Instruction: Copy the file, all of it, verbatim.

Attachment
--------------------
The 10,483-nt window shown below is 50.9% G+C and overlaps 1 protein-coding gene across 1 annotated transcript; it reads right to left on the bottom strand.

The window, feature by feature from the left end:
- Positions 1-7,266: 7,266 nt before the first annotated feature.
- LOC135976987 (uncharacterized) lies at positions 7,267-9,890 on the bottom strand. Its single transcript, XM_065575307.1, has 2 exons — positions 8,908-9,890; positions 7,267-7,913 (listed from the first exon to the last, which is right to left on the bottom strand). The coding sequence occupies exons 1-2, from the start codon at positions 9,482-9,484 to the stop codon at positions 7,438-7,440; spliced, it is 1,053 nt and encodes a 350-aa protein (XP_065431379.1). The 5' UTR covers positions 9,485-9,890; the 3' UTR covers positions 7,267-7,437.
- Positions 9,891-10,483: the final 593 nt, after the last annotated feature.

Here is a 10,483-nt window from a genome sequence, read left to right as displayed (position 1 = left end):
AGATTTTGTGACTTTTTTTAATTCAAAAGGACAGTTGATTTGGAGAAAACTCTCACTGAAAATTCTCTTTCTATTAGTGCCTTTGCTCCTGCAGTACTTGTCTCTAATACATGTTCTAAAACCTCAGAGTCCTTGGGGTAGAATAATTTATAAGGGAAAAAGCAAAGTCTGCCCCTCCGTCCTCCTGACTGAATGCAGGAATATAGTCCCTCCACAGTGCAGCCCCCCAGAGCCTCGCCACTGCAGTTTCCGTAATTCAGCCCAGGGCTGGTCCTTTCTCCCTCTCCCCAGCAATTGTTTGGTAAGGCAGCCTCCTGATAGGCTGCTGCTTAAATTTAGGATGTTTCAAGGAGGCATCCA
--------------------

The 10,483-nt window shown below is 50.9% G+C and overlaps 1 protein-coding gene across 1 annotated transcript; it reads right to left on the bottom strand.

The window, feature by feature from the left end:
- Positions 1-7,266: 7,266 nt before the first annotated feature.
- LOC135976987 (uncharacterized) lies at positions 7,267-9,890 on the bottom strand. Its single transcript, XM_065575307.1, has 2 exons — positions 8,908-9,890; positions 7,267-7,913 (listed from the first exon to the last, which is right to left on the bottom strand). The coding sequence occupies exons 1-2, from the start codon at positions 9,482-9,484 to the stop codon at positions 7,438-7,440; spliced, it is 1,053 nt and encodes a 350-aa protein (XP_065431379.1). The 5' UTR covers positions 9,485-9,890; the 3' UTR covers positions 7,267-7,437.
- Positions 9,891-10,483: the final 593 nt, after the last annotated feature.

Here is a 10,483-nt window from a genome sequence, read left to right as displayed (position 1 = left end):
AGATTTTGTGACTTTTTTTAATTCAAAAGGACAGTTGATTTGGAGAAAACTCTCACTGAAAATTCTCTTTCTATTAGTGCCTTTGCTCCTGCAGTACTTGTCTCTAATACATGTTCTAAAACCTCAGAGTCCTTGGGGTAGAATAATTTATAAGGGAAAAAGCAAAGTCTGCCCCTCCGTCCTCCTGACTGAATGCAGGAATATAGTCCCTCCACAGTGCAGCCCCCCAGAGCCTCGCCACTGCAGTTTCCGTAATTCAGCCCAGGGCTGGTCCTTTCTCCCTCTCCCCAGCAATTGTTTGGTAAGGCAGCCTCCTGATAGGCTGCTGCTTAAATTTAGGATGTTTCAAGGAGGCATCCA